By April 5 I had already seen my first orange tip butterflies at the Riverside Nature Reserve. Both male and female.

Sedge warbler, showy and singing at the Riverside Nature Reserve.

Also adding a singing sedge warbler.

Common whitethroat at the Riverside Nature Reserve.

As well as a common whitethroat. Both could be heard singing just across the river towards the Burpham end of the towpath.

Moon rising at the Riverside Nature Reserve.

A visit there the following day saw a full moon rising, just after nightfall.

On April 9, as I cycled along the River Wey towpath between Bower’s and Trigg’s Locks another warm sunny day drew to a close.

I paused for a few moments to watch the sun as it was beckoned by the horizon. The weakening orb had brought a sudden chill to the air as the warmth of the day dispersed into a cloudless sky.

The silence was broken by the call of a little owl and a feeling of being watched.

Little owl.

The sound had come from an oak tree just behind me. Sure enough, through its still, leafless branches, a pair of eyes could be seen looking at me in the lengthening shadows.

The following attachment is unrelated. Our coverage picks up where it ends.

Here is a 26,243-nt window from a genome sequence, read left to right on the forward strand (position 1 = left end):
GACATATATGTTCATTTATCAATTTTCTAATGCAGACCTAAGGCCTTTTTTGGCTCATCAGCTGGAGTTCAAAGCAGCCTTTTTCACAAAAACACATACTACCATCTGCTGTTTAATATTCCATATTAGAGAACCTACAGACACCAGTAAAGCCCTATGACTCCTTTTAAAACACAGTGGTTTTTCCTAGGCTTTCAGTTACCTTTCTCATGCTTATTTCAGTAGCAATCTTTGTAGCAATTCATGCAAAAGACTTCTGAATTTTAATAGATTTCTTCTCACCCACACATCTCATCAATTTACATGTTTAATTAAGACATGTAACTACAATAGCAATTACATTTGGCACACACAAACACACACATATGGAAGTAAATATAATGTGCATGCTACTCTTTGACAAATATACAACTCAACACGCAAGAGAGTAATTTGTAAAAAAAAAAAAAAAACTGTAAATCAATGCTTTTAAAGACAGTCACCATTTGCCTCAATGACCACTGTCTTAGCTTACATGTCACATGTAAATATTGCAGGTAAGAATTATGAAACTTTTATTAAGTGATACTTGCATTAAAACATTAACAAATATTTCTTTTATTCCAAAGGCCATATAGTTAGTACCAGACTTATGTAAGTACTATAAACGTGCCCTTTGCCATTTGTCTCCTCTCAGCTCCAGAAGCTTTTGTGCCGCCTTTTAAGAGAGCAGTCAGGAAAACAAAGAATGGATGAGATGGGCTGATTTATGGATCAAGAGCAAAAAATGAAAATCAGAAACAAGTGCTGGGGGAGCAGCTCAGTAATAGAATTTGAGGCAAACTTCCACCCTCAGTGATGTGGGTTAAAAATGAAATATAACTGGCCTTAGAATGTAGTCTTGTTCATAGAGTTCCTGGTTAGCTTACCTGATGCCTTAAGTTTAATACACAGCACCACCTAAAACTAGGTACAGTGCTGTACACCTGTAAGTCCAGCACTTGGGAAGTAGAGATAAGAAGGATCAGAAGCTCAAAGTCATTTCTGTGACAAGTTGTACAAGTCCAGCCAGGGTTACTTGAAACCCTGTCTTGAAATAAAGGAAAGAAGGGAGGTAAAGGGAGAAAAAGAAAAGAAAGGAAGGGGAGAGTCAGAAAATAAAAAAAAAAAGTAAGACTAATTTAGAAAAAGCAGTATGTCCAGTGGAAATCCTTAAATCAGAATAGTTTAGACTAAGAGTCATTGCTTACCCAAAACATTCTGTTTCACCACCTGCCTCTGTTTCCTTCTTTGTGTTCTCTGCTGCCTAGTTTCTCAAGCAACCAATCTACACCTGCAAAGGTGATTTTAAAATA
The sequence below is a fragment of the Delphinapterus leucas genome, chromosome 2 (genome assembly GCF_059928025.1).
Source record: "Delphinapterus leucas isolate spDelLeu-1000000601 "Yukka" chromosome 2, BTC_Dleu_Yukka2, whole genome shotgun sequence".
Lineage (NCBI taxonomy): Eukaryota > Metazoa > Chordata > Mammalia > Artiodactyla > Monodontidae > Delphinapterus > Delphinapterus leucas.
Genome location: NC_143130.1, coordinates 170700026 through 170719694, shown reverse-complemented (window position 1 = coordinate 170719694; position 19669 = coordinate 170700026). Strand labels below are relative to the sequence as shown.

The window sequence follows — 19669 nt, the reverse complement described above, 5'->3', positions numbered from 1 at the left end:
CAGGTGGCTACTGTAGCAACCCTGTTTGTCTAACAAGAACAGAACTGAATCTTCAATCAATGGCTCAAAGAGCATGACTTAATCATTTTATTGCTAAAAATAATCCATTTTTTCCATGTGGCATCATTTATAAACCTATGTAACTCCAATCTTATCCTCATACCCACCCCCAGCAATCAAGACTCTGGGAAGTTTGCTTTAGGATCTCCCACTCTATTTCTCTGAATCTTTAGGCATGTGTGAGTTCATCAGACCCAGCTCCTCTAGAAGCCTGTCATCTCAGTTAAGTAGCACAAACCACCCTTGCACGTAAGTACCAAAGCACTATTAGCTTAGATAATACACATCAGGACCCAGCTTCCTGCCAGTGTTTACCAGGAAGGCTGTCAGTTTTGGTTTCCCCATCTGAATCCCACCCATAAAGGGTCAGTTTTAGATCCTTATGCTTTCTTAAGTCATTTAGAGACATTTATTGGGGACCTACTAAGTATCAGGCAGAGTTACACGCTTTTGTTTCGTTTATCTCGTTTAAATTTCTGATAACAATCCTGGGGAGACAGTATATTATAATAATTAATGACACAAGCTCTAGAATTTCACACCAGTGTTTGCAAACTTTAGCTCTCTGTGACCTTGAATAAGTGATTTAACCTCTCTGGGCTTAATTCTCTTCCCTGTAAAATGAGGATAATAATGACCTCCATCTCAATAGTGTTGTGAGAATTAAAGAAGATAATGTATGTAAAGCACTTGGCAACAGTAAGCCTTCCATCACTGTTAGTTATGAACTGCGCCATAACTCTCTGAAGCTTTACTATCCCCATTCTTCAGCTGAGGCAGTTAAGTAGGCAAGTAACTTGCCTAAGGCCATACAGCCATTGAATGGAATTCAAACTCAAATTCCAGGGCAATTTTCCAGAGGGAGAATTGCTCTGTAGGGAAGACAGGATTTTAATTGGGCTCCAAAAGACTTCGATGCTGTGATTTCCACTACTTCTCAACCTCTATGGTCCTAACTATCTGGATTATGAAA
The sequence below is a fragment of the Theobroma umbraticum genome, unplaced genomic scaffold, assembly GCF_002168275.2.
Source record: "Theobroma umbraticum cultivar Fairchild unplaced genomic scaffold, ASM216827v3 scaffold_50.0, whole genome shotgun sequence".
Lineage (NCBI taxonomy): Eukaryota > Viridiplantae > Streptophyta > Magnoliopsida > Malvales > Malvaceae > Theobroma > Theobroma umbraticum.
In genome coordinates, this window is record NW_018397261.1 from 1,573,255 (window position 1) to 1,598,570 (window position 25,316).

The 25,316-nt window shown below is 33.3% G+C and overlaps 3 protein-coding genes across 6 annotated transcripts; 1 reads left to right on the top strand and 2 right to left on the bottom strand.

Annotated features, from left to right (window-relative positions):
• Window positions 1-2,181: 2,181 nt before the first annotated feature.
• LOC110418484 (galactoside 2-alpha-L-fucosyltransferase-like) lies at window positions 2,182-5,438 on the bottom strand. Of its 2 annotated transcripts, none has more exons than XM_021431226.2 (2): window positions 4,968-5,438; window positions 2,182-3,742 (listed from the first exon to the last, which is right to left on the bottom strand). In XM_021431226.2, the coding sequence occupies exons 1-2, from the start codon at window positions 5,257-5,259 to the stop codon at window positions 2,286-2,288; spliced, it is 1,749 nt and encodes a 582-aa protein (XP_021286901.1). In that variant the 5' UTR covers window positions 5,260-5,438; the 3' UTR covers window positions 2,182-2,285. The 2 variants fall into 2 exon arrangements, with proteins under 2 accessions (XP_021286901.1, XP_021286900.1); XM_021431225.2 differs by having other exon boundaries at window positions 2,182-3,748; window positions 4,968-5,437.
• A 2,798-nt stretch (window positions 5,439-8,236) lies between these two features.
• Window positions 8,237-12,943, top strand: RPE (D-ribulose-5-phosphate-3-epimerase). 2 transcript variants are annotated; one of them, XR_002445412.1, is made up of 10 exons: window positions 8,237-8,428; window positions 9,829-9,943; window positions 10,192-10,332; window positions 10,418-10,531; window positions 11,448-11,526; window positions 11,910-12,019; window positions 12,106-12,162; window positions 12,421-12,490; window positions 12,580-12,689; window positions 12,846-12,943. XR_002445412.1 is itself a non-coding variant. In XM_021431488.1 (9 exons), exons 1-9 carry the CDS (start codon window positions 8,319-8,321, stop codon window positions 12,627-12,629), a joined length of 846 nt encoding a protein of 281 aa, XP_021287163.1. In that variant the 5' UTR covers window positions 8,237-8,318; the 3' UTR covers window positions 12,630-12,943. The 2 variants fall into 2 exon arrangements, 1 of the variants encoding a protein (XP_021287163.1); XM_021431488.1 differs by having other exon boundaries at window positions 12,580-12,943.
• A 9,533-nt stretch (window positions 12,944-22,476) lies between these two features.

A glorious sunset.

Another glorious sunset reminded me it was time cycle home.

On April 10, while walking the same section of towpath towards Stoke Lock, I was alerted to a sighting I was unfamiliar with.

Glancing though the tree line towards the flooded area, a group of what appeared to be sandpipers could be glimpsed, flying just over the water.

Hoping they may have settled, I hastened to a point nearer to the lock. “Damn! they got away!” were my immediate thoughts as I scanned the area to check if they had landed.

To my surprise they had, in fact, circled the flooded area (perhaps with thoughts of settling).